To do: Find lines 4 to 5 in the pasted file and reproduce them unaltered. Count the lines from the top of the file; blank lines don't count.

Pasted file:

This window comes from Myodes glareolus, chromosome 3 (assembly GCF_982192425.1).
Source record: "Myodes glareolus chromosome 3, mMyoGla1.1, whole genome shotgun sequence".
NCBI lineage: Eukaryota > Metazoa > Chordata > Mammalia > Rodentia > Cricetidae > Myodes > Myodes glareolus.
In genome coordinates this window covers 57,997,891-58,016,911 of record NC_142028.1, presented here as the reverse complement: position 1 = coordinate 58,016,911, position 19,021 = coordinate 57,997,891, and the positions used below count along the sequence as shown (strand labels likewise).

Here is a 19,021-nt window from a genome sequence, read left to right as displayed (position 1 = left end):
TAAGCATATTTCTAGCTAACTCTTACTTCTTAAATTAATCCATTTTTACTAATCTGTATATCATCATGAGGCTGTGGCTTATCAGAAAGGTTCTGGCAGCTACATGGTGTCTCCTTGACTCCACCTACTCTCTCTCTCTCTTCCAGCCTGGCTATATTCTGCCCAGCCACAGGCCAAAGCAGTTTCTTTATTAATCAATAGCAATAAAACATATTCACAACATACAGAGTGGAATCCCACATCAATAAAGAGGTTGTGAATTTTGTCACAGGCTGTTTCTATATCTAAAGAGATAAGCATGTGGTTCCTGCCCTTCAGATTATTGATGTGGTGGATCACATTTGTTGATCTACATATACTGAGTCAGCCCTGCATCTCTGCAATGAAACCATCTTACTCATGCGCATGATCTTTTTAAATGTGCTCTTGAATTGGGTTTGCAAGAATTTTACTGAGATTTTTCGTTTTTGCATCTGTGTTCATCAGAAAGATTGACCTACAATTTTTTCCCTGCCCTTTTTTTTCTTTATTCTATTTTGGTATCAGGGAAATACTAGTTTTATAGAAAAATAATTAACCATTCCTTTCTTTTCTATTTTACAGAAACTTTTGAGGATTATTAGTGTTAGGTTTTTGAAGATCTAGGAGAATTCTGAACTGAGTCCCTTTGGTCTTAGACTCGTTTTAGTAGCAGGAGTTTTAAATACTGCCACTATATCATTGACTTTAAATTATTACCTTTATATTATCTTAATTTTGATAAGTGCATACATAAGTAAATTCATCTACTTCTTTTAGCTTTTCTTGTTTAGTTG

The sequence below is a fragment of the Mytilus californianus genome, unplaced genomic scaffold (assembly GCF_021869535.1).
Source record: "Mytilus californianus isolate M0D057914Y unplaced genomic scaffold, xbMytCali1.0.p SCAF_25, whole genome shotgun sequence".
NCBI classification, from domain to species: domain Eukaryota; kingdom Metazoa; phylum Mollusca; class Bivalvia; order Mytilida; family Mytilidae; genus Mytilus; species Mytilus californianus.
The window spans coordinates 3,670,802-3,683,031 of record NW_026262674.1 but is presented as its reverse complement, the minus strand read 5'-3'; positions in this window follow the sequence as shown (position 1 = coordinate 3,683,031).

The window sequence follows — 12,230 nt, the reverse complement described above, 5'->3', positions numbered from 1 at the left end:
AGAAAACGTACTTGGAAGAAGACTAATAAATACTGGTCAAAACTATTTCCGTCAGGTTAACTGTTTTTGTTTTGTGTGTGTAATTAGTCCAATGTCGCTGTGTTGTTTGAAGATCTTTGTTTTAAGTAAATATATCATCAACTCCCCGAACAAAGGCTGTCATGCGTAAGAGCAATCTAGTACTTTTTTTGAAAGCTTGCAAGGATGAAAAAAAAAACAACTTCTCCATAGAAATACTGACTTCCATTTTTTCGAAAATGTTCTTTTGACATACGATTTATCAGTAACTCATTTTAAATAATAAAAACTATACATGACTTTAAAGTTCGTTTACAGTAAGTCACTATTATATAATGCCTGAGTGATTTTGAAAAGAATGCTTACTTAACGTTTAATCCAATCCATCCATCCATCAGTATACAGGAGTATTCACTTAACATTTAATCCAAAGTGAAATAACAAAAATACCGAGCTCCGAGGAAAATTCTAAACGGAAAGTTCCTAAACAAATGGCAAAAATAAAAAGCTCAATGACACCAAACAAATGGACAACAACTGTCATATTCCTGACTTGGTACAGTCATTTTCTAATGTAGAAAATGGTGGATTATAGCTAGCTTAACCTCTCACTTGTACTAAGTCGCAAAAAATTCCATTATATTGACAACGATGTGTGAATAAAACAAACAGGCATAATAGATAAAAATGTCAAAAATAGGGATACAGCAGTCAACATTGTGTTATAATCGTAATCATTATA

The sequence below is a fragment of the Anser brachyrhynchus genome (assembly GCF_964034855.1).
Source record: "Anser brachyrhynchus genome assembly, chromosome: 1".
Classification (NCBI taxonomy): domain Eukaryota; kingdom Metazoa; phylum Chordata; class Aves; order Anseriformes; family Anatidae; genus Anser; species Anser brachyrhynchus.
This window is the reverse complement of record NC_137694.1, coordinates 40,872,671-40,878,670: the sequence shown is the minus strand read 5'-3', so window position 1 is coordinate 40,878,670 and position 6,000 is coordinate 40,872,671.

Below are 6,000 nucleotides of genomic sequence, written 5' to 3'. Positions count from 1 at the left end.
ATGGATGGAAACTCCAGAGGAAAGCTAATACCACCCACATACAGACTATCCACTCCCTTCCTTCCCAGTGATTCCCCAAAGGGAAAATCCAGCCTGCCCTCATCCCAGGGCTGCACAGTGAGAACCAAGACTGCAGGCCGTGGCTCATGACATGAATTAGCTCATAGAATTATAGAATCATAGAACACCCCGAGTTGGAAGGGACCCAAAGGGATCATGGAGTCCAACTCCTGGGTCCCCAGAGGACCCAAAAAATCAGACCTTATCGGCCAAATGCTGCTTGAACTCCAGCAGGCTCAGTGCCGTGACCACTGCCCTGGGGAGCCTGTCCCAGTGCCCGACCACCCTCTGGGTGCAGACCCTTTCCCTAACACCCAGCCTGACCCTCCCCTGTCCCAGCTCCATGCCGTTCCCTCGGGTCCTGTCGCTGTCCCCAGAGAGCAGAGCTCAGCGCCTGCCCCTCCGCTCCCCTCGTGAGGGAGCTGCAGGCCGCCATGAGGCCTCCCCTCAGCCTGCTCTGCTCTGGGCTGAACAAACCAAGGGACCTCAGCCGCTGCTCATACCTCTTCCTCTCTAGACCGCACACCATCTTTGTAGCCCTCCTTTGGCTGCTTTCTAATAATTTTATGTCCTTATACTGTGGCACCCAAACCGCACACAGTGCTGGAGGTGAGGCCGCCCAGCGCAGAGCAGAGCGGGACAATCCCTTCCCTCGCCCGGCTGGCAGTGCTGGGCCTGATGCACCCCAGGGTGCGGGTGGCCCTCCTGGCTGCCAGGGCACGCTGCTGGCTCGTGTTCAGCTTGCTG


In genome coordinates this window covers 57,997,891-58,016,911 of record NC_142028.1, presented here as the reverse complement: position 1 = coordinate 58,016,911, position 19,021 = coordinate 57,997,891, and the positions used below count along the sequence as shown (strand labels likewise).

Here is a 19,021-nt window from a genome sequence, read left to right as displayed (position 1 = left end):